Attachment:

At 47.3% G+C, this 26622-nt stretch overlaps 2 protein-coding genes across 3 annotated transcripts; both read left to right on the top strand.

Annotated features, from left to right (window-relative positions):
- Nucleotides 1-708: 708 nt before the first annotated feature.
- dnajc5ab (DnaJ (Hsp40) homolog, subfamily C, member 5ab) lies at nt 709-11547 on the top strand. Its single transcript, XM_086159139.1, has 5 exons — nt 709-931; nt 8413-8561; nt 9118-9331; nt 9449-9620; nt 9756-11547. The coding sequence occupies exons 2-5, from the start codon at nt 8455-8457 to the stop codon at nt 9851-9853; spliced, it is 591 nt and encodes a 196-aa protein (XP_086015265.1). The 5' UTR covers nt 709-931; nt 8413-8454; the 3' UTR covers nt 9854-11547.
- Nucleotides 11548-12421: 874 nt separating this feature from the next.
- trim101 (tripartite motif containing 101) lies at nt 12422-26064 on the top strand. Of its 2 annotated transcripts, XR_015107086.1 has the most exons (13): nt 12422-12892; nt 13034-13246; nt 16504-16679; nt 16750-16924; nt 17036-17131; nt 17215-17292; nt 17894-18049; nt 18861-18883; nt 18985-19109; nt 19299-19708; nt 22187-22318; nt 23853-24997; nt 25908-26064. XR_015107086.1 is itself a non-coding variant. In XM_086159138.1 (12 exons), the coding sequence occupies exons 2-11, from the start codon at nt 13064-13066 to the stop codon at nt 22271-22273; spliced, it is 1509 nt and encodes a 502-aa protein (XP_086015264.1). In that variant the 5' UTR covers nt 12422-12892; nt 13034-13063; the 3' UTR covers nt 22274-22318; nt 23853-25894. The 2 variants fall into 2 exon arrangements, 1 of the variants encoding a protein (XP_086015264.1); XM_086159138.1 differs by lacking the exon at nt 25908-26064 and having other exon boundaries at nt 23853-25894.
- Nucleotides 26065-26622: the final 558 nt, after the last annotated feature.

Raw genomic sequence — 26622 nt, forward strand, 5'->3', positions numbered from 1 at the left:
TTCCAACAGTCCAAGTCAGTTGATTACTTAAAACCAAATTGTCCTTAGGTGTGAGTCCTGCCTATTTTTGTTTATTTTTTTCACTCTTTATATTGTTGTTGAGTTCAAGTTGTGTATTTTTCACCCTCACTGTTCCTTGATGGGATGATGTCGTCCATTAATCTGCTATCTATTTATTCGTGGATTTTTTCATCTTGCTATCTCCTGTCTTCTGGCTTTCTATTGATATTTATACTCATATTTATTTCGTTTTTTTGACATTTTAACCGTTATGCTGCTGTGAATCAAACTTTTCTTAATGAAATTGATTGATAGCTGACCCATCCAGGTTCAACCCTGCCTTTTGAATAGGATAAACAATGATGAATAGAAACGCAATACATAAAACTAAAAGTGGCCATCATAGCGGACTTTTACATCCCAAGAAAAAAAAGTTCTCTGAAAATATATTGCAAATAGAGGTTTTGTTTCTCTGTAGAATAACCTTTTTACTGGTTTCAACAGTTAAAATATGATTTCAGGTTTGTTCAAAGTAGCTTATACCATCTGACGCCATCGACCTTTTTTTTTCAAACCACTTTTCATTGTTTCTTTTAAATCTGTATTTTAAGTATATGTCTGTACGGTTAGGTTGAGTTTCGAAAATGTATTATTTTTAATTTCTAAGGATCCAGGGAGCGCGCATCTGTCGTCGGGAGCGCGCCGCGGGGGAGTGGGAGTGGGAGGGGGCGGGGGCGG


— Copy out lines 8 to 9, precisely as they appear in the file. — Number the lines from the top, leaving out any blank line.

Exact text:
Raw genomic sequence — 26622 nt, forward strand, 5'->3', positions numbered from 1 at the left:
TTCCAACAGTCCAAGTCAGTTGATTACTTAAAACCAAATTGTCCTTAGGTGTGAGTCCTGCCTATTTTTGTTTATTTTTTTCACTCTTTATATTGTTGTTGAGTTCAAGTTGTGTATTTTTCACCCTCACTGTTCCTTGATGGGATGATGTCGTCCATTAATCTGCTATCTATTTATTCGTGGATTTTTTCATCTTGCTATCTCCTGTCTTCTGGCTTTCTATTGATATTTATACTCATATTTATTTCGTTTTTTTGACATTTTAACCGTTATGCTGCTGTGAATCAAACTTTTCTTAATGAAATTGATTGATAGCTGACCCATCCAGGTTCAACCCTGCCTTTTGAATAGGATAAACAATGATGAATAGAAACGCAATACATAAAACTAAAAGTGGCCATCATAGCGGACTTTTACATCCCAAGAAAAAAAAGTTCTCTGAAAATATATTGCAAATAGAGGTTTTGTTTCTCTGTAGAATAACCTTTTTACTGGTTTCAACAGTTAAAATATGATTTCAGGTTTGTTCAAAGTAGCTTATACCATCTGACGCCATCGACCTTTTTTTTTCAAACCACTTTTCATTGTTTCTTTTAAATCTGTATTTTAAGTATATGTCTGTACGGTTAGGTTGAGTTTCGAAAATGTATTATTTTTAATTTCTAAGGATCCAGGGAGCGCGCATCTGTCGTCGGGAGCGCGCCGCGGGGGAGTGGGAGTGGGAGGGGGCGGGGGCGG